Projects and Research

DuPont-Waynesboro Natural Damage Assessment and Restoration (NRDAR)

Mercury from industrial activities at a former E.I. du Pont de Nemours and Company (DuPont) facility in Waynesboro, VA, contaminated the South River and South Fork Shenandoah River, impacting fish, wildlife, and their habitats, including over 100 miles of river and associated floodplain and riparian riparian
Definition of riparian habitat or riparian areas.

Learn more about riparian
habitat. Recreational fishing opportunities were also impacted from the mercury contamination, due to the fish consumption advisories on the South River and South Fork Shenandoah River. Natural Resource Trustees, U.S. Fish and Wildlife Service and Commonwealth of Virginia, worked cooperatively with DuPont for over 10 years to study the impacts of mercury on natural resources. In July 2017, the Trustees received a settlement of $42,069,916.78 to address natural resource damages. The funds are being used to implement restoration projects that will benefit the same fish, wildlife, habitat, and human use that were impacted by the mercury release.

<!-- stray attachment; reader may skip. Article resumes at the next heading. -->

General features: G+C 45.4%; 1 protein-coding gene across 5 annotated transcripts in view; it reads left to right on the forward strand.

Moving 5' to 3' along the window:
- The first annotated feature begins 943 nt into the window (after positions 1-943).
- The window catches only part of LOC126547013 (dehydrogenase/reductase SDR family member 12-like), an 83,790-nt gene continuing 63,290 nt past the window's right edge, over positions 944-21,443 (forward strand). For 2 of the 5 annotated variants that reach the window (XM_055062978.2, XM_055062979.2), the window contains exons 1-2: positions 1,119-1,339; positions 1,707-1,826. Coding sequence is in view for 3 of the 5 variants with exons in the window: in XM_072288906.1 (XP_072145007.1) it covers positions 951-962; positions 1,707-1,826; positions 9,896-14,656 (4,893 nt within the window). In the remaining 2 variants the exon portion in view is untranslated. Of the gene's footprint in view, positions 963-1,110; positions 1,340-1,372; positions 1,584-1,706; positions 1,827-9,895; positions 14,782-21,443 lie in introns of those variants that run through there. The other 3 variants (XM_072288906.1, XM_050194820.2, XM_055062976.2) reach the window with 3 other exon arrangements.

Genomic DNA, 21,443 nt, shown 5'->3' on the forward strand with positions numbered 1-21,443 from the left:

The South River in Waynesboro, VA looking across to the DuPont facility.

Restoration categories include:

  • Water quality and fish habitat restoration, such as agricultural and urban best management practices
  • Freshwater mussel propagation and restoration
  • Neotropical migratory songbird full life cycle restoration
  • Land protection, property acquisition, and recreational and wildlife enhancements
  • Recreational fishing improvement projects and renovation of a Virginia fish hatchery

Restoration efforts have been underway since 2017. The Interactive Mapperdisplays the restoration projects selected to date in and near the South Fork Shenandoah River watershed.